The Earl of Grey

This piece previously appeared in the November 2011 issue of Kalliope Magazine.


This morning, Edgar wakes me.  Violet shadows blur the outlines of the walls and furnishings; all I see is the red light on the clock in the corner of my bedroom. 4:45 a.m.  I don’t need an alarm and never set one.

Like every morning since this cat joined my life six years ago, Edgar chirps a soft meow about 8 inches from my face, and then passes his paw over my cheek.  The pads on his feet are smooth and cool, his claws retracted. I open my eyes to find his whiskered face just an inch away from mine. No matter how many times he does this, I am still startled to see his face so near.

“Pooh-bah, no,” I say, pushing him back, wanting to stay in the cocoon of sheets and blankets.  It’s completely dark outside.  He chirps again.  His body slides along mine as he rubs his angora-soft coat against my uncovered arm. I roll over, longing to sleep just a few moments longer.  He settles in the cup of my arm and begins to purr.  His body quivers with delight.  He rolls onto his back, continuing to check and re-check for any indication of movement.  He watches to discern when I will swing my legs over the side of the bed and head to the bathroom where his empty bowl awaits.  He stares at me, black eyes fierce.  His hind legs push into my tummy, as his voice rumbles and rises.

“Edgar B,” I sigh, “Stop it.”  This vocalizing is quickly followed by the swish of a tail smacking my face.  He then begins a ritualized walk over my pillows.  He carefully kneads the pillows and pillowcases, spelling out his message with his feet: Feed me. This is his mantra – his singular, simple prayer – every morning of my life.

Most of my cats are quirky weirdoes that no one else wanted.  I’ve ended up with a cat found wandering in the wilderness, starving; or one discovered on the ninth hole of a swanky Paradise Valley golf course, where a good Samaritan rescued her, after some jackass “set her free” in early August.  I’ve found kittens in the local Feed and Seed store and discovered others on the side of the road.  Some wounded part of me needs these throw-away beings.  I relate to their situation – perhaps too much – but I relate nonetheless.

Prior to my referral, I’d never heard of Arizona Veterinary Specialists.  I had no idea what a pet dermatologist was, and I was curious to find out, although not happy to be sent to yet another doctor, trying desperately to “fix” Edgar.  My cat-woman-friend, Stephanie, who has been along for the ride on all this kitty medical care (since I don’t drive or own a car) stands in the examination room, stroking Edgar, as he makes himself mushroom small. “I just hope this guy knows what the hell he is doing,” she says.  She coos at Ed and scratches his chin. “I am just about at the end of what I can take.”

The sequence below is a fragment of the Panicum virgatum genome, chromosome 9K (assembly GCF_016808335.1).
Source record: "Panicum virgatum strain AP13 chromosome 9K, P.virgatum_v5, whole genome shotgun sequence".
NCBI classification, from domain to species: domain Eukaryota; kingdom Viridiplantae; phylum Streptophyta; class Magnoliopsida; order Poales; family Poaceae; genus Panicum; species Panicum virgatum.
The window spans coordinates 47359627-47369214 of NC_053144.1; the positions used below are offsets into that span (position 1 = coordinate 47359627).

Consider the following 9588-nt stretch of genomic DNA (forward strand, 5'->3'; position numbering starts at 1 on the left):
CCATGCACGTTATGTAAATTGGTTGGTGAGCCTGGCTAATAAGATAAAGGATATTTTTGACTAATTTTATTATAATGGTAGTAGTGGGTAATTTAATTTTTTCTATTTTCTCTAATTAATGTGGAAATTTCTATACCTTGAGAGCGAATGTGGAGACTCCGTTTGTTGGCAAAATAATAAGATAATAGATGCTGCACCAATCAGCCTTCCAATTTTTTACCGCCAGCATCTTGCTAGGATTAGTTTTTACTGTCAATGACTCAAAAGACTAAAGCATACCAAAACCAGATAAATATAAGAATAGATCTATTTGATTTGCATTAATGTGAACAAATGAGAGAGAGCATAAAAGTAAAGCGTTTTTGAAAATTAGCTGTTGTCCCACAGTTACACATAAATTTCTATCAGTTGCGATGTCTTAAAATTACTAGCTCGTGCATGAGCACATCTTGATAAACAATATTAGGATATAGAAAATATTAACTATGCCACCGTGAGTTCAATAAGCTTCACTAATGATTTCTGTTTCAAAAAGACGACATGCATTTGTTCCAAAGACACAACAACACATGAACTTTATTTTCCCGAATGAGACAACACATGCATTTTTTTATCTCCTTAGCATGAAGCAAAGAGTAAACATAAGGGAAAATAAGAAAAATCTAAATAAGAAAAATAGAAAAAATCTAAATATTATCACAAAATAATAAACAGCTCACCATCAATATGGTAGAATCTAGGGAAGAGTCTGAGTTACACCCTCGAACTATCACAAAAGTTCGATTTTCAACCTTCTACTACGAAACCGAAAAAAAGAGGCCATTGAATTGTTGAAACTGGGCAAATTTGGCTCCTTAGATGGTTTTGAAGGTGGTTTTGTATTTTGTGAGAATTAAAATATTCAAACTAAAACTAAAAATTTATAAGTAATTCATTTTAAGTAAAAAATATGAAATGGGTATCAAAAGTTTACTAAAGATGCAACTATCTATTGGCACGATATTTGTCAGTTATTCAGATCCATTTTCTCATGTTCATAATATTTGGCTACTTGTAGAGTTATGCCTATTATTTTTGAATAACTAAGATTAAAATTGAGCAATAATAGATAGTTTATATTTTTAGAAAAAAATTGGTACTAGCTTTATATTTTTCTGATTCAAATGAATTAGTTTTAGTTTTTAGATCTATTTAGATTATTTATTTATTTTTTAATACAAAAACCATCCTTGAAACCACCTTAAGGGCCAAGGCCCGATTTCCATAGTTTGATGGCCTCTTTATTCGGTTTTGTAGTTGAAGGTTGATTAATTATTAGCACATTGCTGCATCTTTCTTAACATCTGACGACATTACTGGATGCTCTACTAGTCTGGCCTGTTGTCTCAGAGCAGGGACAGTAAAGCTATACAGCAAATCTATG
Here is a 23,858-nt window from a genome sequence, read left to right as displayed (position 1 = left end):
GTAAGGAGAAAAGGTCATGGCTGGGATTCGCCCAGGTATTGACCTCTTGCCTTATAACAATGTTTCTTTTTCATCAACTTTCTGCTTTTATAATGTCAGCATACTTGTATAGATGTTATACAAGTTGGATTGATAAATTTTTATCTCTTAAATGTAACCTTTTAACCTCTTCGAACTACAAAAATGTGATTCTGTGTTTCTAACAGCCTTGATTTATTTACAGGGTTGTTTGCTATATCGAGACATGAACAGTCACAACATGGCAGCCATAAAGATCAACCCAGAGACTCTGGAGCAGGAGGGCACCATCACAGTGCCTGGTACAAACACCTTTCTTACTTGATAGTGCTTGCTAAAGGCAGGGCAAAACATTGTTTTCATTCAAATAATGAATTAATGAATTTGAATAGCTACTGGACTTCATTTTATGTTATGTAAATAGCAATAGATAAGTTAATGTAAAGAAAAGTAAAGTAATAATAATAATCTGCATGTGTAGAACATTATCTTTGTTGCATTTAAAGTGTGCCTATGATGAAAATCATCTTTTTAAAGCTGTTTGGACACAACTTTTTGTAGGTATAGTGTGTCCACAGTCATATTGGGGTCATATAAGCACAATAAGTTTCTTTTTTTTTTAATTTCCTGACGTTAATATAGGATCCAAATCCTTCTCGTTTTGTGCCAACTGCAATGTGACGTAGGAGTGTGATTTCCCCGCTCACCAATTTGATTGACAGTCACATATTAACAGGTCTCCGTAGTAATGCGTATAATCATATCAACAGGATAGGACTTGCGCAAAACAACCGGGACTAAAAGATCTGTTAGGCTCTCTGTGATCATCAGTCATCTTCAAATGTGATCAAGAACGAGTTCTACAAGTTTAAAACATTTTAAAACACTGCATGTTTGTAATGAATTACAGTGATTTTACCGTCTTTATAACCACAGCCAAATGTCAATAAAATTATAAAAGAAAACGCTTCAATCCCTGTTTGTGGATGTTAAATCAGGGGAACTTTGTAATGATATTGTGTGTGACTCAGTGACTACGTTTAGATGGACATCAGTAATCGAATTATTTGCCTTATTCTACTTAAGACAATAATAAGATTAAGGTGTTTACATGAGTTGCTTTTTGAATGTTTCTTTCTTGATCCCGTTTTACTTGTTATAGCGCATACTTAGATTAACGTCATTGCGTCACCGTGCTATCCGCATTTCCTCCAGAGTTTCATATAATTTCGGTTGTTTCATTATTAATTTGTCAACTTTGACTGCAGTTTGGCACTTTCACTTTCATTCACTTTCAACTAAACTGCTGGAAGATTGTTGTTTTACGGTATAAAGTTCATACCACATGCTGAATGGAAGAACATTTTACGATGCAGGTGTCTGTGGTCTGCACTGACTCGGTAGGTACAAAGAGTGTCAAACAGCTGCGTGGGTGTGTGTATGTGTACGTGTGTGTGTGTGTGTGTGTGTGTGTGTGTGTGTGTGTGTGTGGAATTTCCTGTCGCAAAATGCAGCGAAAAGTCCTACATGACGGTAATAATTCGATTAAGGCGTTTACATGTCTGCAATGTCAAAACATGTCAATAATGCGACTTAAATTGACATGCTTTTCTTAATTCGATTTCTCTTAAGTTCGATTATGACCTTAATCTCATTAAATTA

The doctor, Darren Berger, DVM, walks in.  His head and face are clean shaven, and he wears the requisite white lab coat, khakis, and tennis shoes.  A stethoscope hangs loosely around his neck.  He exudes an aura of confidence that makes me like him.  After reading the chart, he examines Edgar and says, “Well, the bad news is there’s a microbial infection in the wound on his leg.  The good news is that we have seen two other cases like this, and it can be treated, but it needs to be done aggressively with a long term commitment.  Typically, if you don’t treat it for long enough, it keeps coming back.  We treat for a minimum of six months.”

My eyes fill with tears of relief.  “So he can be treated?”

“Yes.  It’s difficult, but it can be treated.”

After dozens of visits to two different vets, an energy healer and a psychic, I have finally gotten an answer.

I found Edgar — my little gray ghost — in the summer of 2006.  Wounded and dehydrated, he was left in a cat carrier outside the closed office of my apartment complex on July 4th weekend with no food and no water. He’d been stabbed in the haunch with a pencil.

Unbeknownst to me, cats can withstand long term infection in their muscle tissue, without that infection becoming systemic and entering their bloodstream.  According to Dr. Berger, microbes can slam dance in a cat’s muscle tissue, like those cartoon critters associated with sinus pressure, even when the animal otherwise appears to be completely healthy. Part of my frustration with the clinics I visited had to do with the utter disbelief that greeted me whenever I reported on Edgar’s illness.  I felt like the mother of a chronically ill child prior to the discovery of a strange, uncharted, and uncategorized branch of sickness.  I believed in an illness that, as far as they were concerned, wasn’t real.